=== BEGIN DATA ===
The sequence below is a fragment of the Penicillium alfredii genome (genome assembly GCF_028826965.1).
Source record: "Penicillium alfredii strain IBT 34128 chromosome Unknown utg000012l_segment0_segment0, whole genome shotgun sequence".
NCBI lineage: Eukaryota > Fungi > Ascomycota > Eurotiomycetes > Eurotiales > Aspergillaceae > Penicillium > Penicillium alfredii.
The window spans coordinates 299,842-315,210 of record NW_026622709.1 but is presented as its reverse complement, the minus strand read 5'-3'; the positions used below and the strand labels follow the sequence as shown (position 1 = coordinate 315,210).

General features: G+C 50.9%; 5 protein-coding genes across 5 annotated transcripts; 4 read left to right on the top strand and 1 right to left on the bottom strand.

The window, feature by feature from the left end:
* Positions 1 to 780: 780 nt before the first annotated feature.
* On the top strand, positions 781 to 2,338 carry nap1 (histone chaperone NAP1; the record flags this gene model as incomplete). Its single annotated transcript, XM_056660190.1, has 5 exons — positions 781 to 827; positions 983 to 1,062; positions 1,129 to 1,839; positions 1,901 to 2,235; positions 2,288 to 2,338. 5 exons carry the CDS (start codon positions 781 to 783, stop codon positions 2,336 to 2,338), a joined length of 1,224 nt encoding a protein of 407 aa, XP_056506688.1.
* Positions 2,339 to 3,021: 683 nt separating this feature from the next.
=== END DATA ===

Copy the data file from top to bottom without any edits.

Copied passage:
The sequence below is a fragment of the Penicillium alfredii genome (genome assembly GCF_028826965.1).
Source record: "Penicillium alfredii strain IBT 34128 chromosome Unknown utg000012l_segment0_segment0, whole genome shotgun sequence".
NCBI lineage: Eukaryota > Fungi > Ascomycota > Eurotiomycetes > Eurotiales > Aspergillaceae > Penicillium > Penicillium alfredii.
The window spans coordinates 299,842-315,210 of record NW_026622709.1 but is presented as its reverse complement, the minus strand read 5'-3'; the positions used below and the strand labels follow the sequence as shown (position 1 = coordinate 315,210).

General features: G+C 50.9%; 5 protein-coding genes across 5 annotated transcripts; 4 read left to right on the top strand and 1 right to left on the bottom strand.

The window, feature by feature from the left end:
* Positions 1 to 780: 780 nt before the first annotated feature.
* On the top strand, positions 781 to 2,338 carry nap1 (histone chaperone NAP1; the record flags this gene model as incomplete). Its single annotated transcript, XM_056660190.1, has 5 exons — positions 781 to 827; positions 983 to 1,062; positions 1,129 to 1,839; positions 1,901 to 2,235; positions 2,288 to 2,338. 5 exons carry the CDS (start codon positions 781 to 783, stop codon positions 2,336 to 2,338), a joined length of 1,224 nt encoding a protein of 407 aa, XP_056506688.1.
* Positions 2,339 to 3,021: 683 nt separating this feature from the next.